Cover: Too Big to Jail: How Prosecutors Compromise with Corporations, from Harvard University PressCover: Too Big to Jail in HARDCOVER

Too Big to Jail

How Prosecutors Compromise with Corporations

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Product Details

HARDCOVER

$29.95 • £22.95 • €27.00

ISBN 9780674368316

Publication: November 2014

Trade

384 pages

6-1/8 x 9-1/4 inches

1 line illustration, 17 graphs, 3 tables

Belknap Press

World

On WNYC’s Brian Lehrer Show, listen to Brandon Garrett discuss why so few big bankers end up in jail:

American courts routinely hand down harsh sentences to individual convicts, but a very different standard of justice applies to corporations. Too Big to Jail takes readers into a complex, compromised world of backroom deals, for an unprecedented look at what happens when criminal charges are brought against a major company in the United States.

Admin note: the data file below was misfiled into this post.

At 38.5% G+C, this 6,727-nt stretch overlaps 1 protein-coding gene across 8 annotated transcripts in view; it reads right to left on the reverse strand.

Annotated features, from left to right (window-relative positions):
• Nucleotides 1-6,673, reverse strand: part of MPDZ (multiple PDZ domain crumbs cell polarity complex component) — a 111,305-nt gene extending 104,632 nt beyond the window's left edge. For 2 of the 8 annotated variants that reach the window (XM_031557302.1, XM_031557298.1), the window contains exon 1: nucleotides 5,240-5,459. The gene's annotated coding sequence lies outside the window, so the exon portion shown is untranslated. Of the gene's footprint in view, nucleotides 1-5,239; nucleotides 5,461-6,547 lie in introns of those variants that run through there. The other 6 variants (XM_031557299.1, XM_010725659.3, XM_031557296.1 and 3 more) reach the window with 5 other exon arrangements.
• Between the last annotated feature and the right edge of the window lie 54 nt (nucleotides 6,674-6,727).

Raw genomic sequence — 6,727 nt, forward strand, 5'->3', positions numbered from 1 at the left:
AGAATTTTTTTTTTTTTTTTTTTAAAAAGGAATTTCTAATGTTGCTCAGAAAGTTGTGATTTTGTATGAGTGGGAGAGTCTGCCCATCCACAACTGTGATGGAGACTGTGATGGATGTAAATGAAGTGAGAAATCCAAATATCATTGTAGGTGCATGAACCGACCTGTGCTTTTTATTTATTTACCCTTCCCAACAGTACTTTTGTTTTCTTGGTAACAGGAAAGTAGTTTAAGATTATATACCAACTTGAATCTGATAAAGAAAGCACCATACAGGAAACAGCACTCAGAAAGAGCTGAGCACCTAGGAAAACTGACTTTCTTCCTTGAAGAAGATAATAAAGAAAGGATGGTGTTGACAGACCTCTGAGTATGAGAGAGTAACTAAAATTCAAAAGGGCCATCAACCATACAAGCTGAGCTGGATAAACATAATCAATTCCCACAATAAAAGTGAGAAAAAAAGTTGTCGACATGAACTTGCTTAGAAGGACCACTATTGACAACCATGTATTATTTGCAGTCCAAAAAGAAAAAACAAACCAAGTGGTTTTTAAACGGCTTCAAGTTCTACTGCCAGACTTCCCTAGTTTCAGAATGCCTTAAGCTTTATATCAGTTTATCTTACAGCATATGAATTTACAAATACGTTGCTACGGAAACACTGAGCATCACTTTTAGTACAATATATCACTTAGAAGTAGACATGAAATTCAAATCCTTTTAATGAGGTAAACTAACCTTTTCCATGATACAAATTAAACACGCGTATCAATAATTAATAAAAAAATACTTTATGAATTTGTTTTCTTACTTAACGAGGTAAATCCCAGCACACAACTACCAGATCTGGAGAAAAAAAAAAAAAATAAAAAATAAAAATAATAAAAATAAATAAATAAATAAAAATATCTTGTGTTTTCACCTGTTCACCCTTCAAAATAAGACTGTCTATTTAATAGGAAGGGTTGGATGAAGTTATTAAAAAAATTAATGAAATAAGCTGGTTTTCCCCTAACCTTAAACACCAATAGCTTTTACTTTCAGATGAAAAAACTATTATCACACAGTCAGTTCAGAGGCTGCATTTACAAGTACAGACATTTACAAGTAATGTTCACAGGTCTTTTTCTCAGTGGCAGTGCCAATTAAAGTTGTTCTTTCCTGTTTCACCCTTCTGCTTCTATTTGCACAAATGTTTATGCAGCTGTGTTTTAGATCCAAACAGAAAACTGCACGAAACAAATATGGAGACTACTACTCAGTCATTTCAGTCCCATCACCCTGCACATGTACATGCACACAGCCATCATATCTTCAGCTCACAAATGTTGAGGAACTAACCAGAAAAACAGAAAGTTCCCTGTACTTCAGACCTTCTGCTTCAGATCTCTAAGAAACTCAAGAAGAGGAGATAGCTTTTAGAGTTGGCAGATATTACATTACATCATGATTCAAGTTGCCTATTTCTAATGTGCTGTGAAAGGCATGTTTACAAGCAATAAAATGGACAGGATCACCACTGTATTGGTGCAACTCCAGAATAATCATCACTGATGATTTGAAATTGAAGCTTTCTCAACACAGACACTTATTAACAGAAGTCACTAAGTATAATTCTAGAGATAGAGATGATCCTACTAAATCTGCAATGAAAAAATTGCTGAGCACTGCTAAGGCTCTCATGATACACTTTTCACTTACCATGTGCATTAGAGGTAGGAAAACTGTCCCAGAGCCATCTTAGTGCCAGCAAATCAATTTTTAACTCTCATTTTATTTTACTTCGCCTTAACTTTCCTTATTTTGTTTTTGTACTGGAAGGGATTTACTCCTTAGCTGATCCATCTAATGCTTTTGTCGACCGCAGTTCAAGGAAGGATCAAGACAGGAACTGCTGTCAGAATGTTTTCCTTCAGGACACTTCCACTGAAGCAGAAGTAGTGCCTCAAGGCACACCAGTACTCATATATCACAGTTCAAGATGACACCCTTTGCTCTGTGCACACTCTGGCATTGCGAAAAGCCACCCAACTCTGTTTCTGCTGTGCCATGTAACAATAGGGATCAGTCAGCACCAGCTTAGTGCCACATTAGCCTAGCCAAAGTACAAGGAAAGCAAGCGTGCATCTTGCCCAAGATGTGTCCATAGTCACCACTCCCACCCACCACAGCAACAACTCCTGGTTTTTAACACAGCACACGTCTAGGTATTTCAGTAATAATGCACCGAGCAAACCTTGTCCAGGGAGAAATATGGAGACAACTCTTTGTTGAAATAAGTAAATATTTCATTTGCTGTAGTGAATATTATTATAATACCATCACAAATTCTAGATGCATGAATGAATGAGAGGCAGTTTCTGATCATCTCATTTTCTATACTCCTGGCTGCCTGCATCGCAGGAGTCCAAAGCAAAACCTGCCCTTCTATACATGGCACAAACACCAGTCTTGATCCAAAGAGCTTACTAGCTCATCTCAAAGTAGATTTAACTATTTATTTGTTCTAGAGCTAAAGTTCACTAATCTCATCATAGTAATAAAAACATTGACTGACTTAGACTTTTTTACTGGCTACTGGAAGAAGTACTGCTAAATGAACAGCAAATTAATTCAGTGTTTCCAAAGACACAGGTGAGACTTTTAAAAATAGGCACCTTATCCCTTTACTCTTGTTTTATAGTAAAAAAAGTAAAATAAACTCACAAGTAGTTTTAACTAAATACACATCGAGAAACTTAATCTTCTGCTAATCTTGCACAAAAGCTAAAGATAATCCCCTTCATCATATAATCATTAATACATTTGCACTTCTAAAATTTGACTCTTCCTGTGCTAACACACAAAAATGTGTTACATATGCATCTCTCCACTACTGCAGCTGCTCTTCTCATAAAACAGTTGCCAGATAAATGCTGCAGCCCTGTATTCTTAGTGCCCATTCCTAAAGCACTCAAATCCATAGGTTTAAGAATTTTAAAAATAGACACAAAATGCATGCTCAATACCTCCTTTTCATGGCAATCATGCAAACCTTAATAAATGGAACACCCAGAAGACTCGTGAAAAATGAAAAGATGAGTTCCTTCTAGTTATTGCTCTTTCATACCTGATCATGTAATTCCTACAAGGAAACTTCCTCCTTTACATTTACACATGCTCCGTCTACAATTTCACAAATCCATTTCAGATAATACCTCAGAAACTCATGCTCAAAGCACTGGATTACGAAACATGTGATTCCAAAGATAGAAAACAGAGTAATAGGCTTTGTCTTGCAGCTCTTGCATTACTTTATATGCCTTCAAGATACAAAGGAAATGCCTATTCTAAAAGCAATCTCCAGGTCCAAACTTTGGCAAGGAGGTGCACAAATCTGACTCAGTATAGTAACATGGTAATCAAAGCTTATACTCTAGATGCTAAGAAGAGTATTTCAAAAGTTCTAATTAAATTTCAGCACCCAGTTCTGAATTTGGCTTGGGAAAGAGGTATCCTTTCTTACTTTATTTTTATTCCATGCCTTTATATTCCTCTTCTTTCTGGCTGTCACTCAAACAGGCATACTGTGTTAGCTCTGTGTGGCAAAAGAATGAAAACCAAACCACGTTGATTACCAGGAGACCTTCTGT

Federal prosecutors benefit from expansive statutes that allow an entire firm to be held liable for a crime by a single employee. But when prosecutors target the Goliaths of the corporate world, they find themselves at a huge disadvantage. The government that bailed out corporations considered too economically important to fail also negotiates settlements permitting giant firms to avoid the consequences of criminal convictions. Presenting detailed data from more than a decade of federal cases, Brandon Garrett reveals a pattern of negotiation and settlement in which prosecutors demand admissions of wrongdoing, impose penalties, and require structural reforms. However, those reforms are usually vaguely defined. Many companies pay no criminal fine, and even the biggest blockbuster payments are often greatly reduced. While companies must cooperate in the investigations, high-level employees tend to get off scot-free.

The practical reality is that when prosecutors face Hydra-headed corporate defendants prepared to spend hundreds of millions on lawyers, such agreements may be the only way to get any result at all. Too Big to Jail describes concrete ways to improve corporate law enforcement by insisting on more stringent prosecution agreements, ongoing judicial review, and greater transparency.